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I'm looking for a Python function similar to nubBy in Haskell, which removes duplicate but with a different equality test.

The function would take the equality test and the list as parameters, and would return the list of elements with no duplicates.

Example:

In [1]: remove(lambda x, y: x+y == 12, [2, 3, 6, 9, 10])
Out[1]: [2,3,6]

For example, here (2 and 10) and (9 and 3) are duplicates. I don't care if the output is [10, 9, 6] or [2, 3, 6].

Is there an equivalent built-in function in Python? If not, what is the best way to efficiently implement it?

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2 Answers 2

up vote 2 down vote accepted

There is no built-in method (as the use case is rather esoteric), but you can easily write one:

def removeDups(duptest, iterable):
  res = []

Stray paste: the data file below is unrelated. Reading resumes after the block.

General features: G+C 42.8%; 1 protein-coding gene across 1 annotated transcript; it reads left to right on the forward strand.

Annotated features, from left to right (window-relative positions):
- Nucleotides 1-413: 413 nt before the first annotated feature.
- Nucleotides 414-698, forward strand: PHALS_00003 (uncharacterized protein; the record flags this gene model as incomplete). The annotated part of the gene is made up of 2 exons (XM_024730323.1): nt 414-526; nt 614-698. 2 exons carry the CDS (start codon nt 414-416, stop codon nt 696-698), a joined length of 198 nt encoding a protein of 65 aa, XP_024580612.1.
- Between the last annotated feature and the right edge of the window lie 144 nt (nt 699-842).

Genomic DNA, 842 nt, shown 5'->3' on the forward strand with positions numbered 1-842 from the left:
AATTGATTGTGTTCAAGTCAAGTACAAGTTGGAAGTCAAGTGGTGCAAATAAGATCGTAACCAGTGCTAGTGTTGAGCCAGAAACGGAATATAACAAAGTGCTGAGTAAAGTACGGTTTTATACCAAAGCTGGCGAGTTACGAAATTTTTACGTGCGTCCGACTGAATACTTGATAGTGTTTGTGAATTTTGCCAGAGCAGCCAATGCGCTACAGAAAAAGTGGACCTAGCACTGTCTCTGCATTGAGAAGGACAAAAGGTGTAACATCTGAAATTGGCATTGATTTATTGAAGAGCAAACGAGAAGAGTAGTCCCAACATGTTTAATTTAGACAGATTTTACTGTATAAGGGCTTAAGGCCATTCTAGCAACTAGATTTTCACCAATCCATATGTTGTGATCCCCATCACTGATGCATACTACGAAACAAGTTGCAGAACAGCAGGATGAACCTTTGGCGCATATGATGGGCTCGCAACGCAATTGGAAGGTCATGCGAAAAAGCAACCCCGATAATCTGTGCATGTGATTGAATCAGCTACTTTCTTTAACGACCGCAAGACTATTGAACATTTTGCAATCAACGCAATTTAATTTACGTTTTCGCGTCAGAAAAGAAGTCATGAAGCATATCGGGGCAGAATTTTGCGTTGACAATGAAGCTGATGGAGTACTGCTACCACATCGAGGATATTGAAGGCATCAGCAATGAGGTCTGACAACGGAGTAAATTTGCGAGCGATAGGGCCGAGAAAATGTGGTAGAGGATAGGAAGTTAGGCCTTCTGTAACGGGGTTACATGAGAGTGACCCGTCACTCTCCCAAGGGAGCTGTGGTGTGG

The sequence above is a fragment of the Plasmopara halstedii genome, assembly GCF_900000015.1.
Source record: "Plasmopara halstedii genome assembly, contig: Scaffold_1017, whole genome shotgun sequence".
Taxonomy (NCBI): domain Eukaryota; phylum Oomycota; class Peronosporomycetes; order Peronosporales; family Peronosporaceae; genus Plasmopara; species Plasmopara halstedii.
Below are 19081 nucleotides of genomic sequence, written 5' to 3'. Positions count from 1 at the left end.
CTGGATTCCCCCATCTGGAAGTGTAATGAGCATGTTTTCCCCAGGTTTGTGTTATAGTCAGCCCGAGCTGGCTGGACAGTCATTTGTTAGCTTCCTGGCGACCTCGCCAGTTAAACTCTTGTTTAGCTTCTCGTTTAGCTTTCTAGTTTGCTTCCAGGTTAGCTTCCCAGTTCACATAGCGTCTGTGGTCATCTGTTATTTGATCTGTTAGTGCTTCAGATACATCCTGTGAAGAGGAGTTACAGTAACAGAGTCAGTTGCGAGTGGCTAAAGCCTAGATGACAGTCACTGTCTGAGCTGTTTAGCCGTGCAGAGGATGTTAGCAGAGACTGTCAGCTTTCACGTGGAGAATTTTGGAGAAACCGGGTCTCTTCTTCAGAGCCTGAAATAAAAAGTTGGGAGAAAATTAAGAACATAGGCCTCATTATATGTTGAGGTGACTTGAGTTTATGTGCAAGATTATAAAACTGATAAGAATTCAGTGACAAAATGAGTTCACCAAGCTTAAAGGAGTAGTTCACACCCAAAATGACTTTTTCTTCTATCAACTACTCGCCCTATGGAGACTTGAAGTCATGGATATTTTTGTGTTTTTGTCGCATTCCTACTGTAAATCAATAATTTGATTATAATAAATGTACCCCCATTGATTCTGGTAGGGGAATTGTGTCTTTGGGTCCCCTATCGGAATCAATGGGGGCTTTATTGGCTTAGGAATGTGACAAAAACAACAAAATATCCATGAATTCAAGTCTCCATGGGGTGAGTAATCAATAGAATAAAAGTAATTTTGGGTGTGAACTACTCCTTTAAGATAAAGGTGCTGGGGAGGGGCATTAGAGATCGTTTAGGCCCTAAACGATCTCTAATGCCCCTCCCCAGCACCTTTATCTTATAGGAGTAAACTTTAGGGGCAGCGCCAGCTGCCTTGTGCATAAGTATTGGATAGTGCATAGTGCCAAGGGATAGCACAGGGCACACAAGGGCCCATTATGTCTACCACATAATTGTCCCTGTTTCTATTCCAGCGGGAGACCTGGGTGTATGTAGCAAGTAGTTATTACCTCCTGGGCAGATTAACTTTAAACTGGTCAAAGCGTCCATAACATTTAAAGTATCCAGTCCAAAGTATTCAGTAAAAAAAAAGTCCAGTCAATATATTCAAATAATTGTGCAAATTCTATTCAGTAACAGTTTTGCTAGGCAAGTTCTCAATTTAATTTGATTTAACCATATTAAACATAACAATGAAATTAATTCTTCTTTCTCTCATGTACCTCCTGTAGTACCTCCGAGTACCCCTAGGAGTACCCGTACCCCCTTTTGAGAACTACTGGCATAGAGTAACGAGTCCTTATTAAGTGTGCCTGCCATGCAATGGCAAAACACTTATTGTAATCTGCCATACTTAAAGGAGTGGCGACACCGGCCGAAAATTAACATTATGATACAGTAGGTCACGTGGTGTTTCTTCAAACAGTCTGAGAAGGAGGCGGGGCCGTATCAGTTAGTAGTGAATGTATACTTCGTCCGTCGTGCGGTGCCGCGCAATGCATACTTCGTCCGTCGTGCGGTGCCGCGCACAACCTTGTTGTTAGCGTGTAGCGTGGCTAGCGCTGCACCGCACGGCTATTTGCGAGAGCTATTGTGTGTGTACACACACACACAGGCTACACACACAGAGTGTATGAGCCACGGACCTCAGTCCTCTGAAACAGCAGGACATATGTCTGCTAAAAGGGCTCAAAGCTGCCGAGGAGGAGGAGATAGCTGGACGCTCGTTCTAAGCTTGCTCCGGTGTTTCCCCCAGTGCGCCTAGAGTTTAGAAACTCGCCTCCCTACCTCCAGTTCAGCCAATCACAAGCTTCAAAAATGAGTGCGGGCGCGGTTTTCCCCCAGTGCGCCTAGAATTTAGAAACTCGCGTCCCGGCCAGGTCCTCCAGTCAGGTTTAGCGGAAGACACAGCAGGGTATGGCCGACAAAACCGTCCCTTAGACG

for e in iterable:
    if not any(duptest(e, r) for r in res):
       res.append(e)
  return res

Now, in the console:

>>> removeDups(lambda x,y: x+y == 10, [2,3,5,7,8])
[2, 3, 5]
>>> removeDups(lambda x,y: x+y == 10, [2,3,6,7,8])
[2, 3, 6]
>>> removeDups(lambda x, y: x+y == 12, [2, 3, 6, 9, 10])
[2, 3, 6]
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thx, look like what I'm looking for. –  Ricky Bobby Sep 4 '11 at 22:26

This remove function will allow you to specify any pairwise equality function. It will keep the last of each set of duplicates.

values = [2,3,5,7,8]

def addstoten(item, other):
    return item + other == 10

def remove(eq, values):
    values = tuple(values)
    for index, item in enumerate(values):
        if not any(eq(item, other) for other in values[index + 1:]):
            yield item

print list(remove(addstoten, values))
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I think the last line should be print (list(remove(...))). Also, this sadly doesn't work on iterables, just on lists. –  phihag Sep 4 '11 at 22:22
    
@phihag He said take the equality test and the list as parameters but it can easily work on iterables as well if you don't mind tupleing them. –  agf Sep 4 '11 at 22:27

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